2014 update! You can now buy prints of this map!
…Preliminary report on image data from the LongShot-2 mission…
It is not circular in the literal sense shown on ancient maps of the Earth, before we understood Earth to be a sphere. Rather, Gliese 581g spins at the same rate as it orbits its star, so its sun is always in the same place in its sky. Heat from the red dwarf, distributed by the circulation of the atmosphere, keeps a circular region under the star warm enough to melt ice into liquid water. Thus, the habitable regions fall entirely within a disc under the constant light of the red star. Outside this region, water freezes – and the further one goes out onto the ice, the more inhospitable it gets. Travel to the far side of the planet is about as difficult as traveling from the Earth to the Moon – and so, to the inhabitants of Zarmina, their world might as well be a circle ringed in ice.1
This artist’s concept, based on image mapping from our recent interstellar probes, depicts the habitable region of Zarmina:
For discussion of Zarmina, some reference points and directions are necessary. The circular boundary of the map is the ice line: beyond this point, water is certain to freeze. The center of the circle thus defined is the substellar point. When standing here, the red dwarf Gliese 581 is directly overhead. This image shows Zarmina oriented with is orbital plane horizontal. The planet has a south magnetic pole pointing roughly towards the top of the page, and so the “top” and “bottom” of this map become the cardinal directions north and south. East and west take on their usual definitions.
Gliese 581g is approximately three and a half times the mass of Earth. It is tidally locked to its star, meaning that one side always faces its Sun just as one side of the Moon always faces the Earth. Gravitational tides from the star also have the effect of pulling the rocky surface of the planet into an oblong shape, like a rugby ball. Since our probes reached the Gliese 581 system,2 we determined that the planet has a tiny orbital eccentricity (from perturbations by the other planets in the system) which causes a periodic shift in the gravity force on the planet: slightly east to slightly west, and back again, every Zarminan day (about 37 Earth days). The combination of the periodic variation in stellar tide and the fact that the ocean is more mobile than rock makes dry land much more common in the center of the disc than near the edge, as we see in the map.3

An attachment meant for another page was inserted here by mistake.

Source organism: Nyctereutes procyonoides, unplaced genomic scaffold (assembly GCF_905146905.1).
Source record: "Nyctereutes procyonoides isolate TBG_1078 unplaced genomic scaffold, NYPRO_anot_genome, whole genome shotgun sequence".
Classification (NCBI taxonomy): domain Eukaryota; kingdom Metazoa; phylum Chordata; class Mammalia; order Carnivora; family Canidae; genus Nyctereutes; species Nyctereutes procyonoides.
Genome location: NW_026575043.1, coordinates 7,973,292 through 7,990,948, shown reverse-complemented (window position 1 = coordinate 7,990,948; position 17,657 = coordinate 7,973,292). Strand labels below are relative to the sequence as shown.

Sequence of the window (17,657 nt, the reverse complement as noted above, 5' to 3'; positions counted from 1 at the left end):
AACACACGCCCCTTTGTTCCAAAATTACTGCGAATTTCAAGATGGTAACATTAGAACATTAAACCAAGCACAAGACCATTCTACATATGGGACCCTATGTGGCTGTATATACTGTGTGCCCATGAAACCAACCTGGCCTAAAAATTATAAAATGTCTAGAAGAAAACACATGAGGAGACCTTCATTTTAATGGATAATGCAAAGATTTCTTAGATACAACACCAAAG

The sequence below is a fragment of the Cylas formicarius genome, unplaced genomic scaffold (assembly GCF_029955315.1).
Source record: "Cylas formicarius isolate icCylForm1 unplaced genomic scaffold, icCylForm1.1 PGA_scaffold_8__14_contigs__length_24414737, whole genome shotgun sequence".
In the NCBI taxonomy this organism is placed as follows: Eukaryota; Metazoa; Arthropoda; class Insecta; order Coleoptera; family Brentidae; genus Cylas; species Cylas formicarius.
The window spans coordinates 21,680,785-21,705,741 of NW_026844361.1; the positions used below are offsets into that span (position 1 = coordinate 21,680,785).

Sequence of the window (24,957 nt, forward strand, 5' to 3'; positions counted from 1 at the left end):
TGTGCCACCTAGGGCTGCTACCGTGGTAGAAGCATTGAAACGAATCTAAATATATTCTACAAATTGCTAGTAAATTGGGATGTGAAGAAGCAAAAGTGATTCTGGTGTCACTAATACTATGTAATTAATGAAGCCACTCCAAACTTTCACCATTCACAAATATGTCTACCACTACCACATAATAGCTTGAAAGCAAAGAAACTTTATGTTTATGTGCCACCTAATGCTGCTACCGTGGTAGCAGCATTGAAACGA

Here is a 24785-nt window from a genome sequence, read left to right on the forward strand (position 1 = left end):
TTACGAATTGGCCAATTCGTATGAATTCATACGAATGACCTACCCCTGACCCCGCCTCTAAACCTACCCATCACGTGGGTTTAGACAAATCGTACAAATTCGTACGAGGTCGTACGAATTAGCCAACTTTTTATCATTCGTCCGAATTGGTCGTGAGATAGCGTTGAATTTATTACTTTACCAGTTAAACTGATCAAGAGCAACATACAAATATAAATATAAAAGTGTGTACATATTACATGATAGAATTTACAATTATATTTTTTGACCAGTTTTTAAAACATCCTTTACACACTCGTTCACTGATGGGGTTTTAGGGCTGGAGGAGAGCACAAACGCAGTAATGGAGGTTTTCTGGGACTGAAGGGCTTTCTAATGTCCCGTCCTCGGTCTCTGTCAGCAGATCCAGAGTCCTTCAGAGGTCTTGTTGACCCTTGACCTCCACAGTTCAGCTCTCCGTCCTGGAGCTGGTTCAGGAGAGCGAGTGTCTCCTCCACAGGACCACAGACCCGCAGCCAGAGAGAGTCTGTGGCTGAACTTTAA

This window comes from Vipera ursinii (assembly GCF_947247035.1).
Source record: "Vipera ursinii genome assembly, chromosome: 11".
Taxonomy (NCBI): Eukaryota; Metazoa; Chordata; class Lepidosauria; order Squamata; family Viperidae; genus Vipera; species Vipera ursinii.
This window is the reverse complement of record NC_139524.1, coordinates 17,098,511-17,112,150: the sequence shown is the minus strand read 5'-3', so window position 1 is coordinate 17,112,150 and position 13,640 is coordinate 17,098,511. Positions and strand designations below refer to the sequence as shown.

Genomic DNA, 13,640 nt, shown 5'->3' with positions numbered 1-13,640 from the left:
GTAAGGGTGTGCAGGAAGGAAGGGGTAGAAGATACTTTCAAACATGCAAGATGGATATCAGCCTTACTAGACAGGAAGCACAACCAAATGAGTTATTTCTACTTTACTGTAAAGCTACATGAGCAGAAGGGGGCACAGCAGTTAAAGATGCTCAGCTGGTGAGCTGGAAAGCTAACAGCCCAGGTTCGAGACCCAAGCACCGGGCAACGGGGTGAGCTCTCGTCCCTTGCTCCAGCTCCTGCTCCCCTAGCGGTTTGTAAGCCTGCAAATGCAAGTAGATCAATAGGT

This variation in tidal force results in one of Zarmina’s most striking surface feature types. In areas predominantly located to the west and east of the substellar point, the crust can stretch and crack open into concentric ring-like shapes4 – like parentheses around the center of the disc. Blocks of rock surrounded by these faults drop downward slightly into arc-shaped rift called graben. These graben are the primary tectonic features on the planet.
You might notice, however, that there are a number of graben with orientations that don’t match the distribution described above. Instead of being centered to the east and west sides of the disc, and curving around the middle of the circle, they have a center point somewhere to the north:
An explanation for these features involves true polar wander. Due to gravitational tides, volcanos, or other forces, the mass distribution of the planet’s crust changed enough that the entire world shifted. Its spin axis flipped around, over a geologically short period of time. Zarmina is predisposed to have land in the center of its disc, and ocean towards the edge – so the land mass to the north of the disc must be the ancient substellar point. This point in time serves as a convenient marker for Zarminan geologic history: we divide events on the planet into the “first epoch” and “second epoch” according to whether they happened before or after the polar wander.
The arc-shaped graben are surrounded by faults – weak points in the planetary crust. Though Zarmina shows no evidence of plate tectonics, it does have a liquid core and mantle. (The liquid core is the source of Zarmina’s magnetic dynamo.) Magma from the mantle can ooze its way to the surface wherever a “hot spot” coincides with a weak point in the crust, eventually building up a shield volcano or spatter cone and extruding lava flows.5 In the absence of tectonic plate collisions, volcanism is the only major mountain-building process on Zarmina. A few active volcanoes are even gradually building Hawai’ian-style islands in the ocean.